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Posts Tagged ‘hallway’

We can’t have friends to stay and we dont know when that will change. But I dream of having guests: People to cook for and with, friends whose presence justifies that extra drink that now just makes me feel guilty, and someone new with whom to play board games and cards.

This desire, along with a decision not to rent our place this year to vacationers, was ample motivation to spend a few days improving our guest room.

2019 guest room. Someone had to sleep against the wall.

This room – every room in fact – was freshly painted with a matte white when we bought the place in late 2007. So repainting was not an early priority. It has; however, become increasingly desirable over the last few years. And no excuse not to do it right now.

Benjamin Moore has a new, extra durable paint called Scuffex. It’s not outrageously expensive either. I chose a pearl finish as the room is a bit dark and would benefit from a reflective lift. As for colour, as usual I went with my gut, quickly singling out a pale grey white called White Wisp. It isn’t a warm colour, which is what one craves just now, but the cottage is principally a summer spot, so I had to put myself in summer thinking mode.

The paint went on beautifully, and floor, ceiling, 5 panel door and window trim were all given 2 coats of gloss in BM Cloud White.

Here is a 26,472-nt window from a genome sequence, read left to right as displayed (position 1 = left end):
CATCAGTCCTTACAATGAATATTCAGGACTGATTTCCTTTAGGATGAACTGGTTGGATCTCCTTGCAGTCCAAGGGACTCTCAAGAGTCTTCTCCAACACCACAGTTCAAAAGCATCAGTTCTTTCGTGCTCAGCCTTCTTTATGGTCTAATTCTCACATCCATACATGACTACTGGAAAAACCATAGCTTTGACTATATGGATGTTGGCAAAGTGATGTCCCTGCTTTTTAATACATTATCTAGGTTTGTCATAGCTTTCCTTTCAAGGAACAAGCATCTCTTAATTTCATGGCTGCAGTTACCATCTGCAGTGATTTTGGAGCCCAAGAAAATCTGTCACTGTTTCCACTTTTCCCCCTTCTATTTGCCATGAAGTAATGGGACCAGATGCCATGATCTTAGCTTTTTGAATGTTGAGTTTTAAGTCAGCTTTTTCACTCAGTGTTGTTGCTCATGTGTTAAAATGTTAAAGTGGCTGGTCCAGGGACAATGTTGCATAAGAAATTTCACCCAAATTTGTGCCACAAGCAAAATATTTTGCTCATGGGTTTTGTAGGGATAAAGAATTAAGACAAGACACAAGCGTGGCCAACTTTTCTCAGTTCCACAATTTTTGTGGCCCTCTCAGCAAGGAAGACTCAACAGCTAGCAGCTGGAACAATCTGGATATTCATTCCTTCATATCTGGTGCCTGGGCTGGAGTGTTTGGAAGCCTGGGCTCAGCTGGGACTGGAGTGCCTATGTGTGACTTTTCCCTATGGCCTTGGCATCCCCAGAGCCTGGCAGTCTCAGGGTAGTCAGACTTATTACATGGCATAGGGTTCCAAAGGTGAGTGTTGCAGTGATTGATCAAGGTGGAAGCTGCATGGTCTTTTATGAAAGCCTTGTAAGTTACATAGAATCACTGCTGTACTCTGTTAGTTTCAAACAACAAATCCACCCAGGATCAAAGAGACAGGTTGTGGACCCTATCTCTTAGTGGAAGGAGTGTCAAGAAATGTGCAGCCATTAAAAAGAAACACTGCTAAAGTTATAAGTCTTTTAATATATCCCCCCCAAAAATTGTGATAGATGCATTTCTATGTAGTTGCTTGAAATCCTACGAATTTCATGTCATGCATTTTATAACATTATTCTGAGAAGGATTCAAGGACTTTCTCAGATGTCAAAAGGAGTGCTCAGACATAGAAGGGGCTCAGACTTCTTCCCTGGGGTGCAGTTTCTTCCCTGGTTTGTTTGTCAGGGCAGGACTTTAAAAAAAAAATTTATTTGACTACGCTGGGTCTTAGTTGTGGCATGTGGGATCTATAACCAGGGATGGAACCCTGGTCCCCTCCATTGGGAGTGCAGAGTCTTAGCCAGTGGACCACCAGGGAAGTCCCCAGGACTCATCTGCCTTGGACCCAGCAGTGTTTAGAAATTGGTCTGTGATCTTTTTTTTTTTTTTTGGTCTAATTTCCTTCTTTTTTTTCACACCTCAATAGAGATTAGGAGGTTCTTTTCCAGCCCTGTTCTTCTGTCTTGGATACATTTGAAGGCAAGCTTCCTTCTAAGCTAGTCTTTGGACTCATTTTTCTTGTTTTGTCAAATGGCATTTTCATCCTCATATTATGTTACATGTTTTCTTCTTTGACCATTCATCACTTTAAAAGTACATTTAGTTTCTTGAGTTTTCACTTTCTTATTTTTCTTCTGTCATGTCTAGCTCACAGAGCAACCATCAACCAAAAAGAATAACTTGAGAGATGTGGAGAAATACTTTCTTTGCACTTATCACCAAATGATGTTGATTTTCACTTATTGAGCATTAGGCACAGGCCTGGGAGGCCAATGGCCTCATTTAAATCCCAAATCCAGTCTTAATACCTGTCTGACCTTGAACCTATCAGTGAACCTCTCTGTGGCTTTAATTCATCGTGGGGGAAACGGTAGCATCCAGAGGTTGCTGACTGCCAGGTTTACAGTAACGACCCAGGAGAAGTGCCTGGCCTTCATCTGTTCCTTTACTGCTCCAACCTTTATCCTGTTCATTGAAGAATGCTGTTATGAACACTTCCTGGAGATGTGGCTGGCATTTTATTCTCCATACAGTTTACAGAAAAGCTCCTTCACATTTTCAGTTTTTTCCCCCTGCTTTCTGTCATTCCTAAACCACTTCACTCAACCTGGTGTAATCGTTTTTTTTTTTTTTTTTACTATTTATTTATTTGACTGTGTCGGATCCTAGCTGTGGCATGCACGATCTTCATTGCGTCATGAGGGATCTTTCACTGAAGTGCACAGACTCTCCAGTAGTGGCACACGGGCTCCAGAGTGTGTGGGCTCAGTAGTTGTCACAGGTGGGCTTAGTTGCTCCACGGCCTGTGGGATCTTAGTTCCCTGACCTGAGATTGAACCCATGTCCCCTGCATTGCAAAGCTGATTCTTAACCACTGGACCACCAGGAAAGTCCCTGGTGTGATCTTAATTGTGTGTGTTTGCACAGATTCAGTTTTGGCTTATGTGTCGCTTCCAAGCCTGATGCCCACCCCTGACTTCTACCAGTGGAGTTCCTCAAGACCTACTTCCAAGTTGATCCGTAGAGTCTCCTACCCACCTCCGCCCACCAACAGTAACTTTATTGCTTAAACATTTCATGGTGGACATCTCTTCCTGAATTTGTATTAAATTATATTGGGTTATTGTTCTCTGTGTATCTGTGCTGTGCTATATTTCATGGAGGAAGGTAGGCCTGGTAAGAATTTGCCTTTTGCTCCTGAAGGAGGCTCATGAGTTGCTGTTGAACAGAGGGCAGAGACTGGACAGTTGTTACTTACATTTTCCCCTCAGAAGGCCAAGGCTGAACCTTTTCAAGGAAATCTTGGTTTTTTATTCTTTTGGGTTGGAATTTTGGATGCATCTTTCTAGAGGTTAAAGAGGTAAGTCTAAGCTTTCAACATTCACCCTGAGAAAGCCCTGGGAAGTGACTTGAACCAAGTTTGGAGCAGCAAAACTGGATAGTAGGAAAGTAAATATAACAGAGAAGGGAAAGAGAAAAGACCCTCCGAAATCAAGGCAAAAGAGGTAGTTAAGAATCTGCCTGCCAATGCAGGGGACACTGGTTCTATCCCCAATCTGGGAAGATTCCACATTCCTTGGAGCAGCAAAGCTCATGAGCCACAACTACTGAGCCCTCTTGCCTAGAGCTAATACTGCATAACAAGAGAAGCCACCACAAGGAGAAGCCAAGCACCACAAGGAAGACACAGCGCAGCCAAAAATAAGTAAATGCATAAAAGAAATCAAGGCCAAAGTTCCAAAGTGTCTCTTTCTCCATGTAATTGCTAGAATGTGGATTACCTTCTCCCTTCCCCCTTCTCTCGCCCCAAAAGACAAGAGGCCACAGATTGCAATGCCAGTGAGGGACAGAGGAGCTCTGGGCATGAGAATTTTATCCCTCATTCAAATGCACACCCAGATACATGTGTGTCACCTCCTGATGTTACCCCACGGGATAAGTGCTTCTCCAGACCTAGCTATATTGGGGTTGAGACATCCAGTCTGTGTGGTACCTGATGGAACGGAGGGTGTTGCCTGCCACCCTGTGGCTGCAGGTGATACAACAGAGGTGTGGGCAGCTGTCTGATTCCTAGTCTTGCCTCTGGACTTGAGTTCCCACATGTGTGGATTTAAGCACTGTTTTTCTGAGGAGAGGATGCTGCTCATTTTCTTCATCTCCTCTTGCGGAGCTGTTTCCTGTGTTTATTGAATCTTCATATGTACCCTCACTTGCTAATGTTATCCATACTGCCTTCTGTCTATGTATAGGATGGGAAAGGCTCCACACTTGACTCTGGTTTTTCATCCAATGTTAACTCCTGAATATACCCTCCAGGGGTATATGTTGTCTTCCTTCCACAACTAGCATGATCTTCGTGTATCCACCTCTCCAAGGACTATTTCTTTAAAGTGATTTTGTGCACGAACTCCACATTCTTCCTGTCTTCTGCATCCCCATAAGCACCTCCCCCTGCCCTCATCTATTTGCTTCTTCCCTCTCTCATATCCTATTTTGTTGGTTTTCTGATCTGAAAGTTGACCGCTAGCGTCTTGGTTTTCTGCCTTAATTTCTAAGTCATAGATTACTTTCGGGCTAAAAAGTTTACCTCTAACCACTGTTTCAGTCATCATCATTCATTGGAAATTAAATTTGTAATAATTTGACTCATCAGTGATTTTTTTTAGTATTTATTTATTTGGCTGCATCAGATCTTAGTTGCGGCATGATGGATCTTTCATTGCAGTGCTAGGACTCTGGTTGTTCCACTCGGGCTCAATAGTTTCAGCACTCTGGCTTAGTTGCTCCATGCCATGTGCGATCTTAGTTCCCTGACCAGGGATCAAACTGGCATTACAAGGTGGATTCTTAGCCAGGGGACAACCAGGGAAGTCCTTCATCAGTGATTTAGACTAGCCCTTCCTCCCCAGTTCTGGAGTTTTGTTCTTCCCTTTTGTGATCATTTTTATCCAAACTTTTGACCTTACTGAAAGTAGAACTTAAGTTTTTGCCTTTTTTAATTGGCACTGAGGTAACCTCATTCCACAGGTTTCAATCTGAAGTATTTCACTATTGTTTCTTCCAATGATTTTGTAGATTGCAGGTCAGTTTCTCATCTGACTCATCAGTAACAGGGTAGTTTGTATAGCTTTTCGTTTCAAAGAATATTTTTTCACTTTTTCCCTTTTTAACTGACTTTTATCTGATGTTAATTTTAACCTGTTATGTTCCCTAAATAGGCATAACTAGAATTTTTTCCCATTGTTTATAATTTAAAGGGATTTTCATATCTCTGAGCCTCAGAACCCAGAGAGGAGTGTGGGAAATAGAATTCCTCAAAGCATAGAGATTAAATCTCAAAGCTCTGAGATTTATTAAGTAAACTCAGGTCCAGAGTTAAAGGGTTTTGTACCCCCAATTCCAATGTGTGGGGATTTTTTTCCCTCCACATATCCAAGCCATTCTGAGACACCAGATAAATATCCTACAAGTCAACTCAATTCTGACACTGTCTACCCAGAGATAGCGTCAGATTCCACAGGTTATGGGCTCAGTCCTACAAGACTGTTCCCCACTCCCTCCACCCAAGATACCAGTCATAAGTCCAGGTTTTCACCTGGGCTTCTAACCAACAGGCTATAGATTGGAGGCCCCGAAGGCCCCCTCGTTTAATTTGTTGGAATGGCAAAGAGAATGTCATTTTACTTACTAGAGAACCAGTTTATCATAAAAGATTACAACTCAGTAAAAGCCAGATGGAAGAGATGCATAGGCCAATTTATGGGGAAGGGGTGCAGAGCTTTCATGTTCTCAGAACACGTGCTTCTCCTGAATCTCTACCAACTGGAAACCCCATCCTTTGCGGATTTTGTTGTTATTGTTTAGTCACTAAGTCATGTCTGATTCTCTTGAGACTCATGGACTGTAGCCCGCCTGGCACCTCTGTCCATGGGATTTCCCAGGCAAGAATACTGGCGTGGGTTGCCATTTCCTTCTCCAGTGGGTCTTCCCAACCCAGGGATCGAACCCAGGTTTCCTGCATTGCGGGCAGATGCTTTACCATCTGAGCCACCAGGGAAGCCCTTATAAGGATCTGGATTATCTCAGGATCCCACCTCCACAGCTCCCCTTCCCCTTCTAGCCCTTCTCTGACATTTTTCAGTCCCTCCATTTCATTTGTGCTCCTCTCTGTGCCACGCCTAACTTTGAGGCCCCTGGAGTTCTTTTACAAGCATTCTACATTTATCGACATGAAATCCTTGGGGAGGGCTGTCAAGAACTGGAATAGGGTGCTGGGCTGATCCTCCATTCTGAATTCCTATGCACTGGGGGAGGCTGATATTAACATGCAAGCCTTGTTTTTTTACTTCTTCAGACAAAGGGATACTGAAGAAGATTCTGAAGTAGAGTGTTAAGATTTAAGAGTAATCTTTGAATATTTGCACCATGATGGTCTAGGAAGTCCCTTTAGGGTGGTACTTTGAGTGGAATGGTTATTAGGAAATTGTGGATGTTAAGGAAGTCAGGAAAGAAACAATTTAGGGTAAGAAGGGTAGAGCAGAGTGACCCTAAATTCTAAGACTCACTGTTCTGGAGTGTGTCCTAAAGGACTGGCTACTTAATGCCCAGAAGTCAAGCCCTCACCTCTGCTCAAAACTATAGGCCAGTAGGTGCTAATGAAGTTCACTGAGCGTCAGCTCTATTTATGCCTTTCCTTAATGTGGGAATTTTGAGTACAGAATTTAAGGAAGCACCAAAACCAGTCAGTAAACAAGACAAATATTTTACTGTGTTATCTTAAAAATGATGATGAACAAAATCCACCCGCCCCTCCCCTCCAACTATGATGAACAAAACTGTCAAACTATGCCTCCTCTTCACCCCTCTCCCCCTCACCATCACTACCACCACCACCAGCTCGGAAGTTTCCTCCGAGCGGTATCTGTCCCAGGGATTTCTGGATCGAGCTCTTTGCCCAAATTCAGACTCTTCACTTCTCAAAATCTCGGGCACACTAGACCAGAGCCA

We replaced a cheap ikea ceiling fixture with a lovely nickel fixture that we wrote out of our sales contract when we sold up in Port Moody. I was so glad to find a perfect place for it. We also replaced the non- functioning dimmer switch.

We reoriented the bed so there is (some) room on both sides, then edited and rehung wall decor. We also painted up some found “free” shelves with trim paint and installed them at about 2 metres from the floor, to add a splash of interest and some high storage to an otherwise bare-by-necessity wall.

A shippy light fixture and some free, high shelves are favourite touches.

I washed the duvet and mattress pad, replaced all the pillows and polished the floor.

As usual, there are a few things holding me back from declaring the job fully complete. We are hoping to refinish an old piece of furniture to double as desk and dresser for this tiny room. And the baseboard heater needs to be replaced.

But in general, I am happy everytime I walk by the room and can’t wait to welcome our first guests of 2021. Whenever that becomes possible.

Meanwhile, we use this as Break Out space for our individual activities: puzzles and crafts for me, and music and gaming sessions via Zoom for my partner.

A more inviting space, just waiting for friends.

There was about a litre of the grey white paint left, so after a few days rest, I washed, taped and painted the small hallway outside the guest room.

I followed on with the trim and other doors off this hallway. Now I can’t stop. My room next, then the livingroom and eventually, a complete redo of the bathroom.

The hallway before it got a fresh coat of paint.